Pro-democracy activists have warned that China is carrying out a political purge in Hong Kong and say they fear more arrests are coming.
Their warning comes as analysts say the world is watching the financial hub take its last breath of freedom as China tightens its reigns.
A crackdown on pro-democracy Hong Kongers has escalated since the Chinese Communist Party imposed the new security law on the financial powerhouse in June, with well-known activist Agnes Chow and outspoken media publisher Jimmy Lai both arrested in the last 48-hours.
The tycoon says he’s overwhelmed by the support after becoming the most high-profile person to be arrested under a new national security law and has urged patience in a “long-term fight” for democracy.
A post on Ms Chow’s Facebook page said police had taken her from her home, with another eight people were arrested.
Media tycoon Jimmy Lai’s publication Apple Daily promised to ‘fight on’ in a front-page headline above an image of Lai being detained by police. More than 500,000 copies were printed, said on its website, up from the usual 100,000 daily circulation.
Asia expert Dr Leonid Petrov, from the Australia National University, said it was clear Beijing was cracking down on dissents.
“Certainly Beijing’s patience for opposition has been running thin,” he told The New Daily.
“The arrests started in early July, with a number of teenagers who participated in the protests. Some people had their houses searched [and] their computers were confiscated.
“The arrest of Agnes Chow is another step in cracking down against the opposition.”
Australia-Hong Kong Link leader Jane Poon said the pro-democracy community was bracing for more arrests.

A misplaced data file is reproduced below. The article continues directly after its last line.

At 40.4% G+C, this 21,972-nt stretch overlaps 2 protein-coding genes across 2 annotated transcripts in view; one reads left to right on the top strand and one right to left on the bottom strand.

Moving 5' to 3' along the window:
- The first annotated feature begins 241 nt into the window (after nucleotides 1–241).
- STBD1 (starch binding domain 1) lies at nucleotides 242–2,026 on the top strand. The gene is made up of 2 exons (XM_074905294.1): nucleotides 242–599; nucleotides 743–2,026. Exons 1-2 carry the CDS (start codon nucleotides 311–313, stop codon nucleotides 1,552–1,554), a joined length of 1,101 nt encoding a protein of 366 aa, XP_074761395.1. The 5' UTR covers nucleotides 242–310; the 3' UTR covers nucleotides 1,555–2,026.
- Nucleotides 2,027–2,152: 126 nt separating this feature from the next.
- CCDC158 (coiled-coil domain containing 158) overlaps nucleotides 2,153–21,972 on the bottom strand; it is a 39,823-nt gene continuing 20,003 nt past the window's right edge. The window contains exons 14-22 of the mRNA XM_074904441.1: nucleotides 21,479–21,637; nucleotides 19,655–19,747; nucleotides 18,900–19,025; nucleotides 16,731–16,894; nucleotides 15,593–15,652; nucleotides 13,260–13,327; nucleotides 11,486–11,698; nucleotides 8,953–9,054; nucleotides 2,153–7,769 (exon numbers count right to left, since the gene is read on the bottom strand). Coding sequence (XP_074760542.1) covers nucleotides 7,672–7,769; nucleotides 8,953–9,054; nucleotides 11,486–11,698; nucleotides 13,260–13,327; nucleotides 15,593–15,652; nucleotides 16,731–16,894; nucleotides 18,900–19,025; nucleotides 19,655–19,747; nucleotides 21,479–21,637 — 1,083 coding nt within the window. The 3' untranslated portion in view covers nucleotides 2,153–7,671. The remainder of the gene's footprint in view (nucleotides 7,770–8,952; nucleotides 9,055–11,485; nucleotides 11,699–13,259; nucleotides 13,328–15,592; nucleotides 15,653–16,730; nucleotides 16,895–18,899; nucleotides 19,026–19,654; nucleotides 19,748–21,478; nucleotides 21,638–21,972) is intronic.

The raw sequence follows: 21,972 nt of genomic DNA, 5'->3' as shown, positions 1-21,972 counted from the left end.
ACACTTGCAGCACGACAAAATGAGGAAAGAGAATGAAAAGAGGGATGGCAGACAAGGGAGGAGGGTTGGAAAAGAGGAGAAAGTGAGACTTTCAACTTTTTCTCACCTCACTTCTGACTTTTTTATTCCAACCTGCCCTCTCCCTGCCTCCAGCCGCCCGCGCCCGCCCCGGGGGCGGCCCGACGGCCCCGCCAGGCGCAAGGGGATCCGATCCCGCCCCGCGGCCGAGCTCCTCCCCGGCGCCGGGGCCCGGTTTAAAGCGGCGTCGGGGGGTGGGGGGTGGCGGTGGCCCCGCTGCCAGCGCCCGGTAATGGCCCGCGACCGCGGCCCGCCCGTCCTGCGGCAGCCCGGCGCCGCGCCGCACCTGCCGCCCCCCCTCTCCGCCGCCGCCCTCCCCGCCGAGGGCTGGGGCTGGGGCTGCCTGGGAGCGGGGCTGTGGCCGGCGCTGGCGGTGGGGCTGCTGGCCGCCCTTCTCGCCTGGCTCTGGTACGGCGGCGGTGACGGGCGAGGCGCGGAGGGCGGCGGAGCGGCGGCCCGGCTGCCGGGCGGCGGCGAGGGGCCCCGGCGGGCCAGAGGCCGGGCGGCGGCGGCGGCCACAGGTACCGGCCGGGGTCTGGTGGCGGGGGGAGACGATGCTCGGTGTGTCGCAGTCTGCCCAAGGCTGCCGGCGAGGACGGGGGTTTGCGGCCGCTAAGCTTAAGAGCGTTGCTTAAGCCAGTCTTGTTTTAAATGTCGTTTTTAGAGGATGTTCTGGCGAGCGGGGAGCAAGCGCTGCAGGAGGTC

“It’s a total infringement on freedom,” Ms Poon said.
“I was born in Hong Kong, I lived in Hong Kong, I’ve never seen this happen before. For me, it’s a shock.
“This is the end of Hong Kong. I believe there will be more arrests … I hope the international community will speak out for Hong Kong.”
The arrests brought condemnation from countries around the globe, with US Vice-President Mike Pence saying it was: “deeply offensive and an affront to freedom-loving people around the world”.
But China’s political class will be unphased by the ire of the international community, lecturer in Chinese studies at Melbourne University Sow Keat Tok said.
“They haven’t given up totally caring what the rest of the world thinks but at the moment Beijing feels cornered by the international society,” he said.
“China feels, if it doesn’t take a strong stance, it’s going to lose a lot of face, so President Xi Jinping has to make sure he stands firm to bring Hong Kong back into control.
“It has a lot more at stake than just whether or not it will bode well in the international community. Xi’s personal leadership, his ability to reign, is at stake. This is something we need to take into consideration.”
Coming days will be crucial for activists, as they watch what happens in the country. Hong Kong’s independence is riding on their decision, Mr Tok said.
“We have not seen the exact charges, the evidence that will be produced in court, that will be important.
“I think there is a lot to play out in the next week. “
The crackdown is likely to continue, as President Xi wrestles to gain control over the financial hub, said Dr Petrov.
“I believe that Hong Kong simply has been sacrificed for the greater cause of stability,” he said. “This year, 2020 has been particularly been testing chinas ability. Bejing could not tolerate Hong Kong citizens criticising the regime.”
What we are witnessing is the end of a free Hong Kong, Dr Petrov said.
“The three institutions of democracy are independent media, free elections and impartial courts,” he said.
“The elections have been postponed, media has been silenced, and activists arrested. We will see what happens in terms of the persecution of Jimmy Lai and Agnes Chow. If they are punished with hefty penalties that would mean the end of democracy in Hong Kong.”